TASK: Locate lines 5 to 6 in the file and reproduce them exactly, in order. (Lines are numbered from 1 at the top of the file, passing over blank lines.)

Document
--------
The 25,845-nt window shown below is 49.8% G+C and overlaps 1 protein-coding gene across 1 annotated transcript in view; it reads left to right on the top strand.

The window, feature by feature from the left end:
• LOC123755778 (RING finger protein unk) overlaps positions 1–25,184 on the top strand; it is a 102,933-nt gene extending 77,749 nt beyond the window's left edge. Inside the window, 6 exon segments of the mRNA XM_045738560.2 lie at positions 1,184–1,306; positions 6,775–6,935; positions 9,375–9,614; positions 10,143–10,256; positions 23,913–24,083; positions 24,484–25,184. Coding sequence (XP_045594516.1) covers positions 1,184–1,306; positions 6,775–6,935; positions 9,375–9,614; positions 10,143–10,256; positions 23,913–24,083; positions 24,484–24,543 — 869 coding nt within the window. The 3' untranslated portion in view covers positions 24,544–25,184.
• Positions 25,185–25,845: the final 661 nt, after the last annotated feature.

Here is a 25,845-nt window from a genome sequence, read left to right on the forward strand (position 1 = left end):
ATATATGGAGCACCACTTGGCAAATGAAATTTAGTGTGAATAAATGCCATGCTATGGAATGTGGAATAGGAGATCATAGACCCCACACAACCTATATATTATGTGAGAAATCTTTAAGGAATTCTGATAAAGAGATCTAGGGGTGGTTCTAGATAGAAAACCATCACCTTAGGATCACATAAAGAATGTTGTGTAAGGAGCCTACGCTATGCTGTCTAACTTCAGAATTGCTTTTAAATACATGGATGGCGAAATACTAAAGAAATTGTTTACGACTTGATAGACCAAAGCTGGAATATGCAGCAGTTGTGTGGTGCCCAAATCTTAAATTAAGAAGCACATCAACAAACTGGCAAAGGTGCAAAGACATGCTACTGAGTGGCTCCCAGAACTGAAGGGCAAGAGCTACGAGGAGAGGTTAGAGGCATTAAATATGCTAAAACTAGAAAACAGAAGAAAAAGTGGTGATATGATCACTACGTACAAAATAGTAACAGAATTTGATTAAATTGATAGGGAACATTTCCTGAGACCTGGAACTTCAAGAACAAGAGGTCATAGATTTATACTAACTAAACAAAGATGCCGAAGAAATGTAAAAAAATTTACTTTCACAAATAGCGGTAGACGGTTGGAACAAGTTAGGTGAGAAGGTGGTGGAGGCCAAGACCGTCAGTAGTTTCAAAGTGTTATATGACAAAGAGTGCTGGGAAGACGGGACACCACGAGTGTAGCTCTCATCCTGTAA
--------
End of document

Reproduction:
Here is a 25,845-nt window from a genome sequence, read left to right on the forward strand (position 1 = left end):
ATATATGGAGCACCACTTGGCAAATGAAATTTAGTGTGAATAAATGCCATGCTATGGAATGTGGAATAGGAGATCATAGACCCCACACAACCTATATATTATGTGAGAAATCTTTAAGGAATTCTGATAAAGAGATCTAGGGGTGGTTCTAGATAGAAAACCATCACCTTAGGATCACATAAAGAATGTTGTGTAAGGAGCCTACGCTATGCTGTCTAACTTCAGAATTGCTTTTAAATACATGGATGGCGAAATACTAAAGAAATTGTTTACGACTTGATAGACCAAAGCTGGAATATGCAGCAGTTGTGTGGTGCCCAAATCTTAAATTAAGAAGCACATCAACAAACTGGCAAAGGTGCAAAGACATGCTACTGAGTGGCTCCCAGAACTGAAGGGCAAGAGCTACGAGGAGAGGTTAGAGGCATTAAATATGCTAAAACTAGAAAACAGAAGAAAAAGTGGTGATATGATCACTACGTACAAAATAGTAACAGAATTTGATTAAATTGATAGGGAACATTTCCTGAGACCTGGAACTTCAAGAACAAGAGGTCATAGATTTATACTAACTAAACAAAGATGCCGAAGAAATGTAAAAAAATTTACTTTCACAAATAGCGGTAGACGGTTGGAACAAGTTAGGTGAGAAGGTGGTGGAGGCCAAGACCGTCAGTAGTTTCAAAGTGTTATATGACAAAGAGTGCTGGGAAGACGGGACACCACGAGTGTAGCTCTCATCCTGTAA